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  Table of Contents  
Year : 2014  |  Volume : 24  |  Issue : 2  |  Page : 132-134

Over-immunosuppression can be life threatening in minimal change disease

Department of Nephrology, Amrita Institute of Medical Sciences, Amrita Vishwa Vidyapeetham, Cochin, Kerala, India

Date of Web Publication27-Feb-2014

Correspondence Address:
V N Unni
Department of Nephrology, Amrita Institute of Medical Sciences and Research Centre, Cochin - 682 041, Kerala
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Source of Support: None, Conflict of Interest: None

DOI: 10.4103/0971-4065.127922

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How to cite this article:
Bakul G, Unni V N, Mathew A, Rajesh R, Kurien G. Over-immunosuppression can be life threatening in minimal change disease. Indian J Nephrol 2014;24:132-4

How to cite this URL:
Bakul G, Unni V N, Mathew A, Rajesh R, Kurien G. Over-immunosuppression can be life threatening in minimal change disease. Indian J Nephrol [serial online] 2014 [cited 2022 Jun 30];24:132-4. Available from:


A 32-year-old male developed pedal edema, facial puffiness and frothing of urine. Urine examination showed 3+ protein, 3-4 red blood cells per high power field, normal hemogram, high serum cholesterol (290 mg/dl), serum creatinine 1.14 mg/dl, serum albumin 1.9 g g/dl, proteinuria of 12 g/day with normal kidneys on ultrasonogram of abdomen. Kidney biopsy showed normal glomeruli with normal tubules, interstitium and blood vessels. If was negative for IgG, IgM, IgA, C3, C1q; the biopsy was reported as minimal change disease (MCD). He was given three doses of methyl prednisolone (1 g daily for 3 days), along with mycophenolate mofetil (MMF) (3 g daily) and tacrolimus (4 mg daily). After 3 days of therapy, he was discharged on tablet prednisolone (80 mg/day), MMF (3 g daily) and tacrolimus (4 mg daily) in divided doses. Proteinuria decreased (588 mg/day) and edema subsided in 2-week time and he was advised to continue the same medications.

After 1 month, he developed loose stools, cough with expectoration and fever and came to our center. He was dehydrated, febrile, and hypotensive. On auscultation, he had crepitations over right infraclavicular and mammary areas. He had anemia, leukocytosis, thrombocytopenia with high C-reactive protein and blood sugars. Creatinine was 1.84 mg/dl, and albumin 3.76 g/dl. Urine protein was negative. He was on prednisolone 80 mg daily, MMF 1.5 g bd and tacrolimus 2 mg bd.

X-ray chest showed non-homogenous opacities with air and fluid level over right mid zone and left mid and lower zones [Figure 1]a, suggestive of multiple lung abscesses. Sputum culture grew Klebsiella (extended spectrum beta lactamase negative). He was started on piperacillin tazobactam and levofloxacin. All immunosuppressive medications were stopped. Bronchoscopy showed purulent discharge from the bronchial orifice of the left lower lobe. He was given active chest physiotherapy and postural drainage. S. creatinine came down to normal.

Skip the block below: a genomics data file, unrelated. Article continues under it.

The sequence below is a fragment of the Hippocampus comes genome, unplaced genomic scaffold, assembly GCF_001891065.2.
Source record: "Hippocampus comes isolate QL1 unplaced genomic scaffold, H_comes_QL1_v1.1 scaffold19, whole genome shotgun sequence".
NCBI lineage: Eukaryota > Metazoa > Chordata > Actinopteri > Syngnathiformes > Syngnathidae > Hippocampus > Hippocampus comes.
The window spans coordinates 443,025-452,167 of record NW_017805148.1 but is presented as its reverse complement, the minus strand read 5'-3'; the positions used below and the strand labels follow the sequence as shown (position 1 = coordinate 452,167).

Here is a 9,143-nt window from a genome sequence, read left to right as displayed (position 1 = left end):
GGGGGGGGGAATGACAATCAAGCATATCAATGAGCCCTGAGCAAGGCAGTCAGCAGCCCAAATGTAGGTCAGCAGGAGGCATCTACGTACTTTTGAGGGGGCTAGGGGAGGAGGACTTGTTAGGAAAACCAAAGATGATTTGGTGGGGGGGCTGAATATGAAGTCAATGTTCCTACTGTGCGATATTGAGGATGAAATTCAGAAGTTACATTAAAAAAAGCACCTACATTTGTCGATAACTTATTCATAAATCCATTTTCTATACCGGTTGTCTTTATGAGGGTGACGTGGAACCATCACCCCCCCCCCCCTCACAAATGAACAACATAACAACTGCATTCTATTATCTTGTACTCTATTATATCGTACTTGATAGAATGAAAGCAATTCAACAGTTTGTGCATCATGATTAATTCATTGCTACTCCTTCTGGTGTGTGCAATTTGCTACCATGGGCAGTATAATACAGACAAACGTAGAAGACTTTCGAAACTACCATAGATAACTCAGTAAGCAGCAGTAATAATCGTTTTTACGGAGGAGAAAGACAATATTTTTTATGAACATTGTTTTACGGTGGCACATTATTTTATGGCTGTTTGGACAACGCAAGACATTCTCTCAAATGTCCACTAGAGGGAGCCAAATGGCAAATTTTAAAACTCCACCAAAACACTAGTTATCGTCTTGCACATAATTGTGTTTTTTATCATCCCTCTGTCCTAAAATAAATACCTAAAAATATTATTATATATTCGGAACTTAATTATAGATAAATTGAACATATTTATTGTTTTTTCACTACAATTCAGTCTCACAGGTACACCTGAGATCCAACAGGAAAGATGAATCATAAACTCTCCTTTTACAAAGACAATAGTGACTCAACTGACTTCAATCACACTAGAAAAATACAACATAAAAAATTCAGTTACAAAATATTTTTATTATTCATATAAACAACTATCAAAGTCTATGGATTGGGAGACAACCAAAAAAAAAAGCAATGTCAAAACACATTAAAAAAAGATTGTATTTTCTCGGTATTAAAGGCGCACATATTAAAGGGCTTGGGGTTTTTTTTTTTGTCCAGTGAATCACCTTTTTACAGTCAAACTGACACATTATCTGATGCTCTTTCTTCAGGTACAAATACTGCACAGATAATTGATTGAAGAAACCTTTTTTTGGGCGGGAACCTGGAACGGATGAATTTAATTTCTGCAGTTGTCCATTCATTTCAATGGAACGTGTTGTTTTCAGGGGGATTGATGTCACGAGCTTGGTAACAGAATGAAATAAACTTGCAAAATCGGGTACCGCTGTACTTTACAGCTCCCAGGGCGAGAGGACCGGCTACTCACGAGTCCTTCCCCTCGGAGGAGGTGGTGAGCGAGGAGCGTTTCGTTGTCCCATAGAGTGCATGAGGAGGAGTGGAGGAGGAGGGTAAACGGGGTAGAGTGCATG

Figure 1:

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He continued to have fever despite 10 days of antibiotics, repeat chest X-ray showed persistence of lung cavities. He was started on injection meropenem (1 g TID), which was continued for a total 21 days. He responded very well; repeat X-ray chest after four weeks showed normal lung fields [Figure 1]b. He remained edema free without any immunosuppressive medications; he is asymptomatic, has normal blood sugars and is in remission six months later.

MCD accounts for 10-15% of nephrotic syndrome in adults. [1] As per the KDIGO 2012 guidelines the treatment of MCD in adults would be oral prednisolone (1 mg/kg) for four to eight weeks; then taper slowly once remission is achieved. [2] Studies have shown that more than 80% adult patients respond to steroids. [3],[4] Second line agents should be used only in steroid dependent or resistant cases. [5]

This patient was started on treatment with three immunosuppressive drugs in high doses, which was inappropriate and not evidence based. Combining multiple immunosuppressive drugs for a patient with MCD can lead to over immunosuppression and can cause potentially lethal infections, as happened in this patient. The specialists need to be aware of the latest updates and guidelines on treatment of diseases so that excessive immunosuppression does not cause harm to patients.

  References Top

1.Cameron JS. Nephrotic syndrome in the elderly. Semin Nephrol 1996;16:319-29.  Back to cited text no. 1
2.KDIGO clinical practice guideline for glomerulonephritis. Kidney Int Suppl 2012;2:177-80.  Back to cited text no. 2
3.Nolasco F, Cameron JS, Heywood EF, Hicks J, Ogg C, Williams DG. Adult-onset minimal change nephrotic syndrome: A long-term follow-up. Kidney Int 1986;29:1215-23.  Back to cited text no. 3
4.Nakayama M, Katafuchi R, Yanase T, Ikeda K, Tanaka H, Fujimi S. Steroid responsiveness and frequency of relapse in adult-onset minimal change nephrotic syndrome. Am J Kidney Dis 2002;39:503-12.  Back to cited text no. 4
5.Waldman M, Crew RJ, Valeri A, Busch J, Stokes B, Markowitz G, et al. Adult minimal-change disease: Clinical characteristics, treatment, and outcomes. Clin J Am Soc Nephrol 2007;2:445-53.  Back to cited text no. 5


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